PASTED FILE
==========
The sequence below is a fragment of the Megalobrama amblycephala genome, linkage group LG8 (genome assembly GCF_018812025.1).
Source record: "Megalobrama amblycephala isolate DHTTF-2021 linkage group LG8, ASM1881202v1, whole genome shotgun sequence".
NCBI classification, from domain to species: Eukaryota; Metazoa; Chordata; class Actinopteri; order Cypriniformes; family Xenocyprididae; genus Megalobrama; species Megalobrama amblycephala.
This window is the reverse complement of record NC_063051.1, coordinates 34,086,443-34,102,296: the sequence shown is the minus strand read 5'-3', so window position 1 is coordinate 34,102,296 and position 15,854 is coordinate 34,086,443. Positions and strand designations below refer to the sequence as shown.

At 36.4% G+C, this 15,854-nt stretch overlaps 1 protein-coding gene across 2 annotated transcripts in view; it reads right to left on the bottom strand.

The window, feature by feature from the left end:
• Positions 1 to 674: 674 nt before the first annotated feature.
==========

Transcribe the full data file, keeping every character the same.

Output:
The sequence below is a fragment of the Megalobrama amblycephala genome, linkage group LG8 (genome assembly GCF_018812025.1).
Source record: "Megalobrama amblycephala isolate DHTTF-2021 linkage group LG8, ASM1881202v1, whole genome shotgun sequence".
NCBI classification, from domain to species: Eukaryota; Metazoa; Chordata; class Actinopteri; order Cypriniformes; family Xenocyprididae; genus Megalobrama; species Megalobrama amblycephala.
This window is the reverse complement of record NC_063051.1, coordinates 34,086,443-34,102,296: the sequence shown is the minus strand read 5'-3', so window position 1 is coordinate 34,102,296 and position 15,854 is coordinate 34,086,443. Positions and strand designations below refer to the sequence as shown.

At 36.4% G+C, this 15,854-nt stretch overlaps 1 protein-coding gene across 2 annotated transcripts in view; it reads right to left on the bottom strand.

The window, feature by feature from the left end:
• Positions 1 to 674: 674 nt before the first annotated feature.